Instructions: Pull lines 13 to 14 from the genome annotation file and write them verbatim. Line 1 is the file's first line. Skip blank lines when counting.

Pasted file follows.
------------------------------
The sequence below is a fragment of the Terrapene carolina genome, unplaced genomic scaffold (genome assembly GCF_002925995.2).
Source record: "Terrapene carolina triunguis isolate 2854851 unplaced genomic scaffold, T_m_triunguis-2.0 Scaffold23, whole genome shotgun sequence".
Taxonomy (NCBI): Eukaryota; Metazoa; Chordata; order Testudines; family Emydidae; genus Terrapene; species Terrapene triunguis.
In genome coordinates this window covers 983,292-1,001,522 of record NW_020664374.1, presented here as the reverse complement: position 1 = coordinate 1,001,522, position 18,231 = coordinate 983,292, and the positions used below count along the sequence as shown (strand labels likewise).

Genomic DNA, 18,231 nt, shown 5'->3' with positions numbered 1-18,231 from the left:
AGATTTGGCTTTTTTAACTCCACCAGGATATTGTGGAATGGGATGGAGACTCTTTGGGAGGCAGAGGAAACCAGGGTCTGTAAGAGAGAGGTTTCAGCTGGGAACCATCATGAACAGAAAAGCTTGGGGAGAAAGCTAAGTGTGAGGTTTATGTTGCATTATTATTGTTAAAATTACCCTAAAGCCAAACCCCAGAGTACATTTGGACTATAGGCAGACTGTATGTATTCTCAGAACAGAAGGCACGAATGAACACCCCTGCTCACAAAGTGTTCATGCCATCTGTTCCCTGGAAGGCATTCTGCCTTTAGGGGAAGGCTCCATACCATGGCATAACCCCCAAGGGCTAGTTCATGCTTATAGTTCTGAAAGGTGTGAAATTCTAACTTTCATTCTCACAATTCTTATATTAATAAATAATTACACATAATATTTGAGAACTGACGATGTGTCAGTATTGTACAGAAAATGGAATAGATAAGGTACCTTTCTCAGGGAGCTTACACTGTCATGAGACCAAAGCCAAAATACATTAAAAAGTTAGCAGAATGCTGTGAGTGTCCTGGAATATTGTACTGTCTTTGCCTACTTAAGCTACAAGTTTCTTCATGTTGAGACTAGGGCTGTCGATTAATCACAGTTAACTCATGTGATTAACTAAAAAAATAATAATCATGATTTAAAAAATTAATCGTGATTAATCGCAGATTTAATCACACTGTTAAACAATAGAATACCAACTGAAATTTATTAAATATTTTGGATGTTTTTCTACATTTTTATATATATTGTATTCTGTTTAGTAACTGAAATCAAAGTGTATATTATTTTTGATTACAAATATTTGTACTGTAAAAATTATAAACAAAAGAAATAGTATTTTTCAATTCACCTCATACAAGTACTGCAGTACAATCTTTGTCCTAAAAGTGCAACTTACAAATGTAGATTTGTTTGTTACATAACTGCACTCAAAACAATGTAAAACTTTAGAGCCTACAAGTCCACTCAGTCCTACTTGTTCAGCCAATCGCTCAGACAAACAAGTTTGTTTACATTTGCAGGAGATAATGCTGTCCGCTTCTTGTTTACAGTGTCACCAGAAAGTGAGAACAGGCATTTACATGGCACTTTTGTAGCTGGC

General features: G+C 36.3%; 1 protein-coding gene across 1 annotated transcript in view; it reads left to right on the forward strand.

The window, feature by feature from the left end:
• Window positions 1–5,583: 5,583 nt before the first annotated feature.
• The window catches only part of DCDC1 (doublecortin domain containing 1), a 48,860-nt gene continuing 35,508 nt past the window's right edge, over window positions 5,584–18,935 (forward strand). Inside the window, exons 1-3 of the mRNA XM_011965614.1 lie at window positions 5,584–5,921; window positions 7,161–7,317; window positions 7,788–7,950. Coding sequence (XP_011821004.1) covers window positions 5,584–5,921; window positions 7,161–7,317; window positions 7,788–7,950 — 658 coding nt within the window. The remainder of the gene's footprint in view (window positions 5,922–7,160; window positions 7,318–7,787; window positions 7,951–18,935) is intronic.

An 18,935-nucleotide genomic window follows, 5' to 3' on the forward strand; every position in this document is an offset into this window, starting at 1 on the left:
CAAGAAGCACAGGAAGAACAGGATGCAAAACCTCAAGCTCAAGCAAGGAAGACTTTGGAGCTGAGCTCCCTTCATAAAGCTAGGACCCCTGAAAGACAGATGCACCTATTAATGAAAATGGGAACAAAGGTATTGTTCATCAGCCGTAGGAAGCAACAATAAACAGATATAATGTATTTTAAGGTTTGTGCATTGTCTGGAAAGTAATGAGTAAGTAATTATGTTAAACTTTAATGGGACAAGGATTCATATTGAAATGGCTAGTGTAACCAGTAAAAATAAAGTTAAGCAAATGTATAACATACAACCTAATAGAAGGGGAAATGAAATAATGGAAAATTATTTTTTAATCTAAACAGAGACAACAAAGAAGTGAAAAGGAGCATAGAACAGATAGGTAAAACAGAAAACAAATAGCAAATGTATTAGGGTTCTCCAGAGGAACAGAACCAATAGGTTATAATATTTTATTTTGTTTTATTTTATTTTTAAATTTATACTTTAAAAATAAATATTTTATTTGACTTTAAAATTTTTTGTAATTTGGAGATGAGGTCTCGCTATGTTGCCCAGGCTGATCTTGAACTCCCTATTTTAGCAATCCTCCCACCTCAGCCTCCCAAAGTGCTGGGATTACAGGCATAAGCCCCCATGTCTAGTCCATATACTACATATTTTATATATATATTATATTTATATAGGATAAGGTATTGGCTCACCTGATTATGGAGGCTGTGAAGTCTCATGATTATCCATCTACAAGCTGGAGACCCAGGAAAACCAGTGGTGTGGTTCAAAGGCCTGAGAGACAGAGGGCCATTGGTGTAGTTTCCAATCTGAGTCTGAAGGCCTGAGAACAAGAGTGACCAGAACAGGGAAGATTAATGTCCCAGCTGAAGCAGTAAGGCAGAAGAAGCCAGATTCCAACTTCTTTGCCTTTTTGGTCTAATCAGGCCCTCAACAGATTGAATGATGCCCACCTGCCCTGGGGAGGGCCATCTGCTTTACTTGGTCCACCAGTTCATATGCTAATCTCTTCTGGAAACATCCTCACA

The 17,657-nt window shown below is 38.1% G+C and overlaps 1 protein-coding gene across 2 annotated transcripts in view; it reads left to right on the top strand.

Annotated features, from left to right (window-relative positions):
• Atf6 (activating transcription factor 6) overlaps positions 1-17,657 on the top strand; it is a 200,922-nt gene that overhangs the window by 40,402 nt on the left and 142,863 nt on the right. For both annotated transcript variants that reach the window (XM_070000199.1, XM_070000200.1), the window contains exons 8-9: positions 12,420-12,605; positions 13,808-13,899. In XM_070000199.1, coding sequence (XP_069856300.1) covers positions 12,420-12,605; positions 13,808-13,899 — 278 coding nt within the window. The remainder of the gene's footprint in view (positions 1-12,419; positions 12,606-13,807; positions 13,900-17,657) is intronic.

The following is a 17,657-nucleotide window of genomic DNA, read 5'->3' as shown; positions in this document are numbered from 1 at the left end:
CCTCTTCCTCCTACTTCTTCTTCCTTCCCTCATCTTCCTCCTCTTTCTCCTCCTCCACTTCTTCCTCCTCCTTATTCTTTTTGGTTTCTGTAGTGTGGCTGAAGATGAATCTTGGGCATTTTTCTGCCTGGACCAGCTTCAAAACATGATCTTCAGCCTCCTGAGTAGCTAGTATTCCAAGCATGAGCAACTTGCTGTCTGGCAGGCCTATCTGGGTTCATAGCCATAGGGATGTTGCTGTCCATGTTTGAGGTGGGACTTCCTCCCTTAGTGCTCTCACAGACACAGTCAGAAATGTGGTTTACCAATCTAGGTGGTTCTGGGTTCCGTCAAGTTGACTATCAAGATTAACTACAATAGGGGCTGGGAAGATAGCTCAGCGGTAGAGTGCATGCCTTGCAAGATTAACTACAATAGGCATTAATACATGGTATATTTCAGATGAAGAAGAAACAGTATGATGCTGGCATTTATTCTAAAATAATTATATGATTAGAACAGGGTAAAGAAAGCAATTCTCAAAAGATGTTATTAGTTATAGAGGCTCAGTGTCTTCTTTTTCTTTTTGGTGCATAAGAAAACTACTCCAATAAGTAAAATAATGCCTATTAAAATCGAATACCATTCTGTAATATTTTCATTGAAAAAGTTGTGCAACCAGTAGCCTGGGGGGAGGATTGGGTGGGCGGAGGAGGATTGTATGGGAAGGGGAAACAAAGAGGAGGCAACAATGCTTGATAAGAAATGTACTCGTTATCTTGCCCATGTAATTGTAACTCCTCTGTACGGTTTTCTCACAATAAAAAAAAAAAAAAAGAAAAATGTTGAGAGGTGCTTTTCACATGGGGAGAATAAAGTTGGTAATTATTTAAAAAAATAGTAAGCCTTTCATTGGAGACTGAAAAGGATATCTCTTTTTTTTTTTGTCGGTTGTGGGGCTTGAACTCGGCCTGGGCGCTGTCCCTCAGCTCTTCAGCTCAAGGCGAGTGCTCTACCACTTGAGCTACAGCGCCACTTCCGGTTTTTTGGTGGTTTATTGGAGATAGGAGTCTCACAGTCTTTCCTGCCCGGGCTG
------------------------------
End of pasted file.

The 17,657-nt window shown below is 38.1% G+C and overlaps 1 protein-coding gene across 2 annotated transcripts in view; it reads left to right on the top strand.

Annotated features, from left to right (window-relative positions):